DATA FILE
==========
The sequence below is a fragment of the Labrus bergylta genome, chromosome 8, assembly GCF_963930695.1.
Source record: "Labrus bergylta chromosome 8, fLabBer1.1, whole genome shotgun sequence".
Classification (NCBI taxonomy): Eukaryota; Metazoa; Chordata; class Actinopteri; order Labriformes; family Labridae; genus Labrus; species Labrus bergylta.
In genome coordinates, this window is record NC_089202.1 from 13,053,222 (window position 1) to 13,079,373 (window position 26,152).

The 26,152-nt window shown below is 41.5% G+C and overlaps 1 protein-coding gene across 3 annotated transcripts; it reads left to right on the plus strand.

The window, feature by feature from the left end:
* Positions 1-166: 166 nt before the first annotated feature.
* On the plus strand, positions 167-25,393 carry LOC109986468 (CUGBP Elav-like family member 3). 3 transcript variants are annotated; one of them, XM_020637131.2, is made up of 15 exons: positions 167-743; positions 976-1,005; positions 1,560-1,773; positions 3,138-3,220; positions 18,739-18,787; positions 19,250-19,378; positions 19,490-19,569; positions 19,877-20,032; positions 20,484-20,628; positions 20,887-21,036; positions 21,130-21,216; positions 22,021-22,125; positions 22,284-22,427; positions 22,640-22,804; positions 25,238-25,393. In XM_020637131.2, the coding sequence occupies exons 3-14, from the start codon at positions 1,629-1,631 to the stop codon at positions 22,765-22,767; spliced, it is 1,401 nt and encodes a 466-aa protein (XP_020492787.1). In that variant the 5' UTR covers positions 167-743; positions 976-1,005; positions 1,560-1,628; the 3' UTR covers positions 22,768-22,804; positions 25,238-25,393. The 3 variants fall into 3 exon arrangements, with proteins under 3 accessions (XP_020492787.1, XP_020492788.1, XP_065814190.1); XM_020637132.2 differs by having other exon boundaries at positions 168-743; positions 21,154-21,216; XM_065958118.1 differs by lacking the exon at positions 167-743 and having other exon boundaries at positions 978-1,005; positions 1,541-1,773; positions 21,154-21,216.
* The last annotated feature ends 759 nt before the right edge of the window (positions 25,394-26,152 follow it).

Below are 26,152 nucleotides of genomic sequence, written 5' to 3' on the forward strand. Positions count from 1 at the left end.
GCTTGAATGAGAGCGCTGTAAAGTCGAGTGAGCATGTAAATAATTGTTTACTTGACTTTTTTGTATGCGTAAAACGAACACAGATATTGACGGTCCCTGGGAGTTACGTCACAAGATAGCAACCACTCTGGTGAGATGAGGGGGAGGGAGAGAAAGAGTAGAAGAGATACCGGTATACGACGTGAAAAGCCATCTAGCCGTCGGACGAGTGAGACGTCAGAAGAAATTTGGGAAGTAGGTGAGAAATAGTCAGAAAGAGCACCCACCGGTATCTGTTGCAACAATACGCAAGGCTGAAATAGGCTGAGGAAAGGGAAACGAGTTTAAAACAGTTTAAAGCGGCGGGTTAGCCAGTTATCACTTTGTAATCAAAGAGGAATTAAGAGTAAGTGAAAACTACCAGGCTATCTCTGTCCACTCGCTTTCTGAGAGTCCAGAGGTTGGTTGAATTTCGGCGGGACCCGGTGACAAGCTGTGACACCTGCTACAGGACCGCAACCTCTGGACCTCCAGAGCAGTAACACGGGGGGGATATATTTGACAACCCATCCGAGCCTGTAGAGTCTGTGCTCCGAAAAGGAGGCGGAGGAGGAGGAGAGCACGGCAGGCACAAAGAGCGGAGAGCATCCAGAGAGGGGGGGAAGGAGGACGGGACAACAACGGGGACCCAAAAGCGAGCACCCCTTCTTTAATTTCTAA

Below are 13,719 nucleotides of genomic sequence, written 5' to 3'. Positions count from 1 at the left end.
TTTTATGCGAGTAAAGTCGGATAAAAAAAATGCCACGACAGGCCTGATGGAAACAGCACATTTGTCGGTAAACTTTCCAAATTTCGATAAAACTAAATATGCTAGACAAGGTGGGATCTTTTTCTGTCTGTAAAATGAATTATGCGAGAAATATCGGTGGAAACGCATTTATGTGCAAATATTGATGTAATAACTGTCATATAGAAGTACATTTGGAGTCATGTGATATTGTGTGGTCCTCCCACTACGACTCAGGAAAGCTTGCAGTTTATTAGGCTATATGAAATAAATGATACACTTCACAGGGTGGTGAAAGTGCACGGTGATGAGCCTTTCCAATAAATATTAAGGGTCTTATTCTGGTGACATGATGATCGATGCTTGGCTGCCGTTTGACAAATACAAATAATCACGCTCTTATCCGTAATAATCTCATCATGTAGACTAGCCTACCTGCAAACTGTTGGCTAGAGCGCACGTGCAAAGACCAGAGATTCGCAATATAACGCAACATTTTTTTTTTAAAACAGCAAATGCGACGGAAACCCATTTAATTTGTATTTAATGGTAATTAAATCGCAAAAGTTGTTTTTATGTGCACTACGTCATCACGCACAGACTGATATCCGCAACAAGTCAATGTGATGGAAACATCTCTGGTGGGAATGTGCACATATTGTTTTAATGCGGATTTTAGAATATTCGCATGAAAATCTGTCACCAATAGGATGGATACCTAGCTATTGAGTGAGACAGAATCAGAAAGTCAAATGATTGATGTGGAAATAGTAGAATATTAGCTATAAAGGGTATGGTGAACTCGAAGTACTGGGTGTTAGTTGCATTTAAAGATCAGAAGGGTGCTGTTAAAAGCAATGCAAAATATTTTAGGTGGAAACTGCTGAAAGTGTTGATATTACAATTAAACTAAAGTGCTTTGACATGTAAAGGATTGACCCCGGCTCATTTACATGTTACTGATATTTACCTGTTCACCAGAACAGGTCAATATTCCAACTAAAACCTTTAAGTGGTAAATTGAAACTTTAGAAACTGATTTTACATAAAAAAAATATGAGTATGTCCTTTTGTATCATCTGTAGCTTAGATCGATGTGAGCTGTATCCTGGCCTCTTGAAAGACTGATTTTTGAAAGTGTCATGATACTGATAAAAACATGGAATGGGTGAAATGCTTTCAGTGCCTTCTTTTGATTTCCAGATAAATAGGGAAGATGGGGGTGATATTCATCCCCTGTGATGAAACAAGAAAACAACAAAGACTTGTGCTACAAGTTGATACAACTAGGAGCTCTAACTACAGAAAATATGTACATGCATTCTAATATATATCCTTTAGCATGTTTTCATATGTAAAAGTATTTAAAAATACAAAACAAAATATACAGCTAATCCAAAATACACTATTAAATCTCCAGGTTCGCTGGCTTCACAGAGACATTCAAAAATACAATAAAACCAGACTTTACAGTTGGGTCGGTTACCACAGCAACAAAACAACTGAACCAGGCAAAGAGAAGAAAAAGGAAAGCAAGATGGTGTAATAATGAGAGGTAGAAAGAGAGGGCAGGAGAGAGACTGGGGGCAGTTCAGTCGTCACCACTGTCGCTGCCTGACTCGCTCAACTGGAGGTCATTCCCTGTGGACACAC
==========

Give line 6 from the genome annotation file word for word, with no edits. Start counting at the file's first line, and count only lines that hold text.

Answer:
The window, feature by feature from the left end: